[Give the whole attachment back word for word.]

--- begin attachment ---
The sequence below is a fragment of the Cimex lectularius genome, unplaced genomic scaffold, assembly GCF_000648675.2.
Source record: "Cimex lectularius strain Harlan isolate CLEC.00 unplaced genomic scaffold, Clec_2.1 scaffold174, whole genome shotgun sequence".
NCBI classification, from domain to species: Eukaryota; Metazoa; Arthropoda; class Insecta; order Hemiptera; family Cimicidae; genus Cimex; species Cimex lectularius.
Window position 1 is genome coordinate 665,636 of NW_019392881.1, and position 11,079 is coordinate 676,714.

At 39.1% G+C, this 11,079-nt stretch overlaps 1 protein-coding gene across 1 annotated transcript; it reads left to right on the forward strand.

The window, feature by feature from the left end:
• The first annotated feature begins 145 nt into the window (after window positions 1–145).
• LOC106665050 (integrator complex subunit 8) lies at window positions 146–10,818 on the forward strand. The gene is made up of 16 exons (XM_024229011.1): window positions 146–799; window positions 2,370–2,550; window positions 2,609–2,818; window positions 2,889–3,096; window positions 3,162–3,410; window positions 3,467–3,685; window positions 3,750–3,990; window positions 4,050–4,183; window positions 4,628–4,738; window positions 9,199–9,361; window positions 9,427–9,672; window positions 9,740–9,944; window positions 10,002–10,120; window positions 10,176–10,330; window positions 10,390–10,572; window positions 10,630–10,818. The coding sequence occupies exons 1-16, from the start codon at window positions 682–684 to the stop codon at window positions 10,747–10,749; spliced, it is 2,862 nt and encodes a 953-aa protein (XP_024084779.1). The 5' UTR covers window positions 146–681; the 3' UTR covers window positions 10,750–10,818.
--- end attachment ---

The sequence below is a fragment of the Cimex lectularius genome, unplaced genomic scaffold, assembly GCF_000648675.2.
Source record: "Cimex lectularius strain Harlan isolate CLEC.00 unplaced genomic scaffold, Clec_2.1 scaffold174, whole genome shotgun sequence".
NCBI classification, from domain to species: Eukaryota; Metazoa; Arthropoda; class Insecta; order Hemiptera; family Cimicidae; genus Cimex; species Cimex lectularius.
Window position 1 is genome coordinate 665,636 of NW_019392881.1, and position 11,079 is coordinate 676,714.

At 39.1% G+C, this 11,079-nt stretch overlaps 1 protein-coding gene across 1 annotated transcript; it reads left to right on the forward strand.

The window, feature by feature from the left end:
• The first annotated feature begins 145 nt into the window (after window positions 1–145).
• LOC106665050 (integrator complex subunit 8) lies at window positions 146–10,818 on the forward strand. The gene is made up of 16 exons (XM_024229011.1): window positions 146–799; window positions 2,370–2,550; window positions 2,609–2,818; window positions 2,889–3,096; window positions 3,162–3,410; window positions 3,467–3,685; window positions 3,750–3,990; window positions 4,050–4,183; window positions 4,628–4,738; window positions 9,199–9,361; window positions 9,427–9,672; window positions 9,740–9,944; window positions 10,002–10,120; window positions 10,176–10,330; window positions 10,390–10,572; window positions 10,630–10,818. The coding sequence occupies exons 1-16, from the start codon at window positions 682–684 to the stop codon at window positions 10,747–10,749; spliced, it is 2,862 nt and encodes a 953-aa protein (XP_024084779.1). The 5' UTR covers window positions 146–681; the 3' UTR covers window positions 10,750–10,818.